Lubbock, Texas, Outlaws Abortions, Pro-Life Org Calls It Largest 'Sanctuary City for the Unborn'

About two-thirds of Lubbock, Texas, residents voted ban abortion procedures in the city to become what supporters call the country's largest "sanctuary city for the unborn," on Saturday, likely setting up a lengthy legal battle with city's newly opened Planned Parenthood clinic.

Lubbock's unofficial vote on the ordinance to outlaw abortions passed by a margin of 62 to 38 percent, culminating a year-long effort from anti-abortion activists who amassed enough signatures to bring the ordinance to the city council. But city officials, many of whom vehemently oppose abortion, voted down the "sanctuary city" ordinance last year over conflicts with state law and Supreme Court rulings, including Roe v. Wade. But Lubbock residents went ahead with the vote, and it is now the 26th U.S. municipality to outlaw abortion procedures within city limits—and the first that currently has an abortion clinic.

Lubbock Mayor Dan Pope said the ordinance will likely go in effect by June 1 and he was "encouraged" by the "passionate debate" the ordinance inspired for months leading up to Saturday's vote.

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Lubbock, home to about a quarter-million residents and Texas Tech University, approved the ordinance which states: "It shall be unlawful for any person to procure or perform an abortion of any type and at any stage of pregnancy in the City of Lubbock, Texas.… It shall be unlawful for any person to knowingly aid or abet an abortion that occurs in the City of Lubbock, Texas."

The Sanctuary Cities for the Unborn group that spearheaded Saturday's vote operates using social media-based, grassroots campaigns. Signing and sharing petitions to Facebook are built into the group's efforts, with adjacent advise such as "pray for your city" and "share good articles" online. The group's website lists several cities including Odessa where they hope to outlaw abortion next and it describes the Texas state capital, Austin, as a "city of death."

Women who receive or seek an abortion procedure are not directly "penalized" under the ordinance. But it does allow their family members to sue the provider and anyone who helped in the process, including someone who assisted with something as simple as driving them to an abortion clinic. A "life-of-the-mother" exception under affirmative defense is written into the ordinance to protect doctors who perform the procedure.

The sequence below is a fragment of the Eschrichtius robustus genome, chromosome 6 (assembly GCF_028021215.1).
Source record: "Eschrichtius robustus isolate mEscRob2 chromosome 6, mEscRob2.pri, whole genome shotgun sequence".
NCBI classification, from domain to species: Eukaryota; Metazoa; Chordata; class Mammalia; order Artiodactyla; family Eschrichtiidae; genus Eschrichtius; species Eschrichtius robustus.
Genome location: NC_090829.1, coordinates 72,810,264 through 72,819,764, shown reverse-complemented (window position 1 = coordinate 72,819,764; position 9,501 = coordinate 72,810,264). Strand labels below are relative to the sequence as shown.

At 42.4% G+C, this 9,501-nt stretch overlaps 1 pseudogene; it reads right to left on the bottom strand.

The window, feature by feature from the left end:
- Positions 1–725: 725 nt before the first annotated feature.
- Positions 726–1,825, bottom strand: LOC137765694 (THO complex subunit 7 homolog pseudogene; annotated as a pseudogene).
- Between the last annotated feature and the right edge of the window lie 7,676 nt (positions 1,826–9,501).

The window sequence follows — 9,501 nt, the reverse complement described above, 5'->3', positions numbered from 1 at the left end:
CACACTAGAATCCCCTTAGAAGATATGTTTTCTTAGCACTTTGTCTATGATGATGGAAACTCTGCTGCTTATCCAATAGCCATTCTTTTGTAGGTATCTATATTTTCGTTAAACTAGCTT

Planned Parenthood of Greater Texas, which also provides STD testing, birth control and pregnancy health advice, just began abortion services after opening the first Lubbock clinic last year. The vote comes as Republican state lawmakers push for a six-week abortion ban, HB 1515, which many pro-choice groups say is unconstitutional.

A Planned Parenthood spokesperson responded to Saturday's vote in a statement saying, "We are committed to expanding access to abortion and will provide abortion services when possible in Lubbock…our doors are open and we will continue to advocate for our patients, no matter what."

The Sanctuary Cities for the Unborn group has for years spearheaded a city-by-city campaign to ban abortions locally in order to avoid federal legal challenges stemming from the 1973 Roe v. Wade ruling. Abilene, Centerville and Odessa are Texas towns and cities where the group is hoping to get another "tailored" abortion-ban ordinance up for a vote. The group also lists Naples, Florida, as the next potential "sanctuary city" to ban abortion.

Its ordinance proposals in the smaller Texas towns of Omaha and Mineral Wells were recently rejected by voters. Pro-choice and civil liberties groups say they are preparing a court battle over the Lubbock ordinance passage.

"The ACLU has a long history of challenging unconstitutional abortion bans and will continue to fight to protect the fundamental rights of the people of Lubbock," said Drucilla Tigner, issuing a statement Saturday which implied an impending lawsuit.

Newsweek reached out to Planned Parenthood for Texas as well as the Lubbock mayor's office for additional remarks Monday morning.

anti-abortion protest pro-life
Pro-life demonstrators take part in the 47th annual "March for Life" in Washington, D.C., on January 24, 2020. Lubbock, Texas' unofficial vote on the ordinance to outlaw abortions passed by a margin of 62 to 38 percent, culminating a year-long effort from anti-abortion activists who amassed enough signatures to bring the ordinance to the city council. OLIVIER DOULIERY / Contributor/Getty Images